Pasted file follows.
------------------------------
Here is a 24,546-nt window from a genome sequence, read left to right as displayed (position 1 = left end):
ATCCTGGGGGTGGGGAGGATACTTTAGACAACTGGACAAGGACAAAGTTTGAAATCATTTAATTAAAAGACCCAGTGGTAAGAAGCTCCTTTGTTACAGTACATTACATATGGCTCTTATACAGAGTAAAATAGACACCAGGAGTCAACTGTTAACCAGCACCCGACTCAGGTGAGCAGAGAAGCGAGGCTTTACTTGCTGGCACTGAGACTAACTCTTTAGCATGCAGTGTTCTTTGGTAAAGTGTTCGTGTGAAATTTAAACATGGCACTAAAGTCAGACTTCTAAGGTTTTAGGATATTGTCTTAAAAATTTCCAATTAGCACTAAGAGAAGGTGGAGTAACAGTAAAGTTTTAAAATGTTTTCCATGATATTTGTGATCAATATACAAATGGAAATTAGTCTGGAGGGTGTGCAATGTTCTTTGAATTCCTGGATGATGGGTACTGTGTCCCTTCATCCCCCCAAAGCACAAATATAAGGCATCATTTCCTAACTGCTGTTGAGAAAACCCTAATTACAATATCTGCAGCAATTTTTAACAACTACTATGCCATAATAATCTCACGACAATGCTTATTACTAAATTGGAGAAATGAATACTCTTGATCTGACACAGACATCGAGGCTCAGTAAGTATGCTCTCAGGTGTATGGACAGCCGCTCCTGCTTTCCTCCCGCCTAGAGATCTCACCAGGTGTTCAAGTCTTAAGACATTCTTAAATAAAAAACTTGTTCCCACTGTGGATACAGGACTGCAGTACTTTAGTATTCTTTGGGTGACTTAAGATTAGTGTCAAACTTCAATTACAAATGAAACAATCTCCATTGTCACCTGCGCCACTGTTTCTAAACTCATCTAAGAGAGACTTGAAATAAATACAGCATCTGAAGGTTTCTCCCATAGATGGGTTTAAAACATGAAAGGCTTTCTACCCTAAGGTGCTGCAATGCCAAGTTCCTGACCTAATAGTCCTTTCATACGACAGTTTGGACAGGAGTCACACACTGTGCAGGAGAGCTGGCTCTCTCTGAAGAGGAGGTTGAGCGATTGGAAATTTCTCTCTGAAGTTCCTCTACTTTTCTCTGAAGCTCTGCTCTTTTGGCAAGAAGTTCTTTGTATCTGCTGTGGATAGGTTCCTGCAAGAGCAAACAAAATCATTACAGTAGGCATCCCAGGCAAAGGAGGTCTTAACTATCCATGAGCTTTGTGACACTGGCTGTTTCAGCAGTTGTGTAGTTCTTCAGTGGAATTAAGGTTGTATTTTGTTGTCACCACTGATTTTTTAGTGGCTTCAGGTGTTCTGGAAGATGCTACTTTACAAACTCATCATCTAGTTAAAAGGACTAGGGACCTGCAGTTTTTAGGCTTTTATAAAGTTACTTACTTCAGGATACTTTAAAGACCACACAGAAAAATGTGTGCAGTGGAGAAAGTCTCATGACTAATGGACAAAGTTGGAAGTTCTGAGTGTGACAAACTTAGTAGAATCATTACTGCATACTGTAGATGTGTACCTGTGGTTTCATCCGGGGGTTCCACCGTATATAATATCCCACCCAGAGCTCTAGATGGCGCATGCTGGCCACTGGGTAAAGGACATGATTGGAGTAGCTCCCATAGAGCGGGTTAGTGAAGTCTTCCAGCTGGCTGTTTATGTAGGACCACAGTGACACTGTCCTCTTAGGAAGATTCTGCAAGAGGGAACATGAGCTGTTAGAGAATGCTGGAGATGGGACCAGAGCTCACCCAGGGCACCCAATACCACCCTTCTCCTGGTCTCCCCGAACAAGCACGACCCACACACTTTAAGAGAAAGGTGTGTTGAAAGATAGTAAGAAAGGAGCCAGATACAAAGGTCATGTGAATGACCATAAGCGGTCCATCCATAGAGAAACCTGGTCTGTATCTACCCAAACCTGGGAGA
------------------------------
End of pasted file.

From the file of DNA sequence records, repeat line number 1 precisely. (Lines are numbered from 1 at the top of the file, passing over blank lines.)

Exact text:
Here is a 24,546-nt window from a genome sequence, read left to right as displayed (position 1 = left end):